5. Preheat oven to 325°F (163°C). In a Dutch oven, cook pork over medium-high heat, stirring occasionally, until fat is rendered and pork is beginning to lightly brown, about 4 minutes. Add onion and cook, stirring, until onion is very tender and just beginning to turn golden, about 6 minutes. Add beans to pot.
  6. Combine all ingredients. Add bean water/molasses mixture and stir well to combine. Add enough reserved bean-cooking water to just barely cover beans, then stir once more, leveling out beans so that none are sticking up above the liquid level. Bring to a simmer.
  7. Bake to perfection. Transfer beans to oven and bake, uncovered, until beans are extremely tender but still mostly whole, with only a small fraction beginning to burst, about 4 hours. Check beans once or twice per hour during baking, adding remaining bean-cooking liquid (switching eventually to boiling water if you run out) as needed to prevent the beans on the surface from drying out. Stir beans twice during the baking process to submerge the top ones, leveling them out each time; over time, a dark, browned crust will form on the surface of the beans (this is good). The goal throughout is to keep the liquid level just high enough that the upper beans don’t desiccate, but not so high that the surface doesn’t brown. Stop adding liquid during the last hour of baking unless the level becomes perilously low.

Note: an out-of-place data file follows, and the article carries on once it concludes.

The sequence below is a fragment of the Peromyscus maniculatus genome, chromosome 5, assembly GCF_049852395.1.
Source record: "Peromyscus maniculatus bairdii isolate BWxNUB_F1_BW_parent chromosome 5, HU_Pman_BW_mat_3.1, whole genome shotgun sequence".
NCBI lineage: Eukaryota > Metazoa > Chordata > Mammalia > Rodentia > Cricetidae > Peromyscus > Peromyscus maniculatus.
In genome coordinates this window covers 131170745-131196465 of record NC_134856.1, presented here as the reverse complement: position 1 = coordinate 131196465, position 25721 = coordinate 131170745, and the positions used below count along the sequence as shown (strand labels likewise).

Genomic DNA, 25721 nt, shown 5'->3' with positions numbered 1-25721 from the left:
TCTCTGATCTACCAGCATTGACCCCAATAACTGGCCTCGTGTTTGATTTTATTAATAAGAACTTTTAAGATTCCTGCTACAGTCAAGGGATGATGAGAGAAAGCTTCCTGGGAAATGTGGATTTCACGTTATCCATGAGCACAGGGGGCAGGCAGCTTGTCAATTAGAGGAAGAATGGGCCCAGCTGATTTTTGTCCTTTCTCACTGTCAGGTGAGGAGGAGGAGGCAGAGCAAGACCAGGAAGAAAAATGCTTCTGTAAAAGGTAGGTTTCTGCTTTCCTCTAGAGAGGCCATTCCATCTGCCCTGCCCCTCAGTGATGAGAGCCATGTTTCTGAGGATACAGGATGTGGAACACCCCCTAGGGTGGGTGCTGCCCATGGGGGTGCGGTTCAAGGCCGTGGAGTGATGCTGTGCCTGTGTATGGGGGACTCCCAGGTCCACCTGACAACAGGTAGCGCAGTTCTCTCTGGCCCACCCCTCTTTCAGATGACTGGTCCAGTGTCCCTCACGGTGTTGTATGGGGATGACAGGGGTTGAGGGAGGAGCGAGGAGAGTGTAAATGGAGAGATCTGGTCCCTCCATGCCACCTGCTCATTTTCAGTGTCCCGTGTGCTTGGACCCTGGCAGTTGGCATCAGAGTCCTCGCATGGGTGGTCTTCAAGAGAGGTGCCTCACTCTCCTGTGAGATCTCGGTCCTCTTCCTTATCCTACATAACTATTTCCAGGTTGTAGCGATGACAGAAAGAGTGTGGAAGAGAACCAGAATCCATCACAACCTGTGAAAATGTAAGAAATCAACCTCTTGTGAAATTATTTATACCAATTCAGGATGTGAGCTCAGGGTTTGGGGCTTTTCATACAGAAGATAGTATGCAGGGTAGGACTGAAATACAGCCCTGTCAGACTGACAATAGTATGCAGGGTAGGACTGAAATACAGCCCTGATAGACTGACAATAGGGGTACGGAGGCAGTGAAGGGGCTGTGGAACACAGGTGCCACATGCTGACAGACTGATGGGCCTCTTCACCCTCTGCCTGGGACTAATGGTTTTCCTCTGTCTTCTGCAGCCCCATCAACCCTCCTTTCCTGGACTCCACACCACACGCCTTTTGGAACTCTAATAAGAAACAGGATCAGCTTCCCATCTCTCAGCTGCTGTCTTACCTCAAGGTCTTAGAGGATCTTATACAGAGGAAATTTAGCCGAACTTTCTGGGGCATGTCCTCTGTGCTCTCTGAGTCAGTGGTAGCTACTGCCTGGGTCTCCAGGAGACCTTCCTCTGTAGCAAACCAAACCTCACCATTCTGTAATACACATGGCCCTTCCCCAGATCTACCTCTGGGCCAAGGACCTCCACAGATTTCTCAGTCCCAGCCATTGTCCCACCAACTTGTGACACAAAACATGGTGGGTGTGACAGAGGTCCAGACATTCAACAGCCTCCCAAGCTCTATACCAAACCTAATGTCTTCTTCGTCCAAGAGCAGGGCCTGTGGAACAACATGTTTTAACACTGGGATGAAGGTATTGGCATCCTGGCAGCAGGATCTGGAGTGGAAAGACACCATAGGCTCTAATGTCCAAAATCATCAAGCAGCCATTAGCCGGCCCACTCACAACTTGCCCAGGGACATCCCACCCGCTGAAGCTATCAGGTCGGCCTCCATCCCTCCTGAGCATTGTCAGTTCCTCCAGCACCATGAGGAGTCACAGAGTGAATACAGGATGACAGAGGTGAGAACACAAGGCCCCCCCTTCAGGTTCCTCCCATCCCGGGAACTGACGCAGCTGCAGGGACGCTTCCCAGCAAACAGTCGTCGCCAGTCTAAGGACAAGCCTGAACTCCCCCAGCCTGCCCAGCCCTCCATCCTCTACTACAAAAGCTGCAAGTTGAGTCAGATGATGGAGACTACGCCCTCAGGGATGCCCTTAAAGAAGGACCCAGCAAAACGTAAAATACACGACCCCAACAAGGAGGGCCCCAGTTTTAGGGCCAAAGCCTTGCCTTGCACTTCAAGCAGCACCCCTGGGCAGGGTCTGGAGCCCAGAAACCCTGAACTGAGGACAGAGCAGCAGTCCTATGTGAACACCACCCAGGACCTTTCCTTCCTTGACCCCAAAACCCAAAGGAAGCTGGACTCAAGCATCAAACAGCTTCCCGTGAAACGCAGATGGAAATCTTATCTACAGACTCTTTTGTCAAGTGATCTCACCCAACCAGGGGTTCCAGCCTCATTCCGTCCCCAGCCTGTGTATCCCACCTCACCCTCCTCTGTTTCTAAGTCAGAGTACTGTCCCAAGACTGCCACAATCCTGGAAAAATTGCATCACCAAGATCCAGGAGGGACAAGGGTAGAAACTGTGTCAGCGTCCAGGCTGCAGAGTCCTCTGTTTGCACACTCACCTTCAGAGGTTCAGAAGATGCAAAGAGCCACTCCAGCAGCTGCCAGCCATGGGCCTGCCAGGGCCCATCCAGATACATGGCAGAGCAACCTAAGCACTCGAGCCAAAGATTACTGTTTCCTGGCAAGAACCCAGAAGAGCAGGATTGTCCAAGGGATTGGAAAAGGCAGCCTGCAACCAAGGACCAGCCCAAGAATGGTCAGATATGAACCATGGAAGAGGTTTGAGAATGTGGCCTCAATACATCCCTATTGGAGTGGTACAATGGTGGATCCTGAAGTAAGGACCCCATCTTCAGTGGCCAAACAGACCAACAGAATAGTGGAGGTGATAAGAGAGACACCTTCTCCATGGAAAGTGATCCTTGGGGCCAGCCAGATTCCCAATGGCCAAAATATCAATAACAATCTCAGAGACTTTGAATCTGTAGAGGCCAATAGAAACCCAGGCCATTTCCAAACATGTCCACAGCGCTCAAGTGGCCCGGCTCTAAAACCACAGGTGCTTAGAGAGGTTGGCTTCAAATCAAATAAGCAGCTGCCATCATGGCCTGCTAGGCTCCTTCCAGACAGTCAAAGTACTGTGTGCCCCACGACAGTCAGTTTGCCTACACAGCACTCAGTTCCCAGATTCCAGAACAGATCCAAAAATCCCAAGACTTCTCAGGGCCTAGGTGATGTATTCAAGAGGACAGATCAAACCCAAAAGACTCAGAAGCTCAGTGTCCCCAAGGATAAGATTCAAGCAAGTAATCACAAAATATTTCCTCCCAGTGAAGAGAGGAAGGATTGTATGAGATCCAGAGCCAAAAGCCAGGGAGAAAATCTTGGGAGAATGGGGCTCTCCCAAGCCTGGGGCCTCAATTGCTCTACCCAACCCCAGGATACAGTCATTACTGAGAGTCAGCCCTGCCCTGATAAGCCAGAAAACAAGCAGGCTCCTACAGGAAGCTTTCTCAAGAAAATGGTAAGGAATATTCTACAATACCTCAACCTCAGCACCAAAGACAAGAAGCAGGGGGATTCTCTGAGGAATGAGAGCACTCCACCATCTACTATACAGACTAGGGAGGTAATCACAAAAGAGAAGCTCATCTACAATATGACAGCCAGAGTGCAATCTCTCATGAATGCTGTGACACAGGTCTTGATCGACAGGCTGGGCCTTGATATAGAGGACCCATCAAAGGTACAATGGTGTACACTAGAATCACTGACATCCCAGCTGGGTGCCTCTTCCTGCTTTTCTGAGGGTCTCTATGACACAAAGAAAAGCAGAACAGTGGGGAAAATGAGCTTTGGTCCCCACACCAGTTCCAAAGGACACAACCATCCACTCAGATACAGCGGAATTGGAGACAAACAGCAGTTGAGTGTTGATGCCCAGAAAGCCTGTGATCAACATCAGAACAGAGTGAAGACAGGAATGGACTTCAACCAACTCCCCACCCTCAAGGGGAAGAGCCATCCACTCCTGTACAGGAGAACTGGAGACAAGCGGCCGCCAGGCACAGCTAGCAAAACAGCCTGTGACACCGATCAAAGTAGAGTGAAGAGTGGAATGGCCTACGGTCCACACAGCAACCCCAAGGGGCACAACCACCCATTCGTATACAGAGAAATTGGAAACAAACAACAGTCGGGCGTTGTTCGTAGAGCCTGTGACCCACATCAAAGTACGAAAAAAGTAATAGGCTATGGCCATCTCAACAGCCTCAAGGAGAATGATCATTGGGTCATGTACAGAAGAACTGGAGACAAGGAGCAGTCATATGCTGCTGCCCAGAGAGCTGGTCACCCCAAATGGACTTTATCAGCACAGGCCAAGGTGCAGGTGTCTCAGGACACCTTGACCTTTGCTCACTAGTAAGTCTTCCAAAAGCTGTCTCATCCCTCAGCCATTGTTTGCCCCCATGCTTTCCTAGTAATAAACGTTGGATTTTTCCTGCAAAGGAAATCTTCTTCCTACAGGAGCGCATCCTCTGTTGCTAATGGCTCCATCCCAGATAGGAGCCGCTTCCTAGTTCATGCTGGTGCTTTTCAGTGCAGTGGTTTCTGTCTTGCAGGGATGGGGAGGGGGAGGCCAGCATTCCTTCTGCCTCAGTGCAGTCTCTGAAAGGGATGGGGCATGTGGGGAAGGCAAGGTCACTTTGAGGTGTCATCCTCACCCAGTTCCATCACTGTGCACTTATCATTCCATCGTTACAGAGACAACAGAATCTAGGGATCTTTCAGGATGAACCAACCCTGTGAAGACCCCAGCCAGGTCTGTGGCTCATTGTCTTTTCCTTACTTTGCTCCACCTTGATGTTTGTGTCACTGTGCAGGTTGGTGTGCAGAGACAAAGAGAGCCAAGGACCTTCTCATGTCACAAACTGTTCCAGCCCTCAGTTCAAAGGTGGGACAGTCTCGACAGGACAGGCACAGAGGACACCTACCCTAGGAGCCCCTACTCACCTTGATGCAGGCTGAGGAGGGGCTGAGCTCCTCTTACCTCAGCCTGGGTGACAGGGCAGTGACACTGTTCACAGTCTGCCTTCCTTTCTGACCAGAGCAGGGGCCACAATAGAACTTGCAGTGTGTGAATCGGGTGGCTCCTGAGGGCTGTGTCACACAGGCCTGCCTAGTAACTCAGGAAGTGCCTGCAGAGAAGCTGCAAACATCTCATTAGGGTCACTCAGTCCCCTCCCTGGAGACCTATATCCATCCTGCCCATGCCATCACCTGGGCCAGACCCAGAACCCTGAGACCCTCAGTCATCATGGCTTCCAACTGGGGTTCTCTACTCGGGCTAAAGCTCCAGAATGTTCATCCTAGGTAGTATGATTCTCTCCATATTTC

8. Finish and serve. Remove beans from oven and stir them very well. The sauce should form into a thickened, starchy glaze. If it’s too dry, add boiling water sparingly until a glaze is achieved; if it’s too wet, simmer briefly on the stovetop until reduced to desired consistency. Adjust seasoning with salt and pepper. If beans are too sweet for your taste, a small splash of cider vinegar can help balance the flavor.
  9. Enjoy your labor of love! Keep warm until ready to serve. Beans can be refrigerated for up to 1 week. Reheat in a saucepan, adding water gradually as needed to loosen them back up.

Recipe Notes

You can also bake the beans in a large baking dish, but if you do, skip the pork-and-onion-sautéing directions and the stovetop simmering directions. Instead, combine the cooked beans with all the remaining ingredients, adding enough liquid to just barely cover the beans, then bake in the oven as directed.

Nutrition Facts (per serving)

Nutrition Facts (per serving)
307 Calories
10g Fat
43g Carbs
13g Protein
Nutrition Facts
Servings: 6 to 10
Amount per serving
Calories 307
% Daily Value*
Total Fat 10g 12%
Saturated Fat 3g 15%
Cholesterol 15mg 5%
Sodium 767mg 33%
Total Carbohydrate 43g 16%
Dietary Fiber 7g 26%
Total Sugars 16g
Protein 13g
Vitamin C 1mg 6%
Calcium 110mg 8%
Iron 3mg 19%
Potassium 875mg 19%
*The % Daily Value (DV) tells you how much a nutrient in a food serving contributes to a daily diet. 2,000 calories a day is used for general nutrition advice.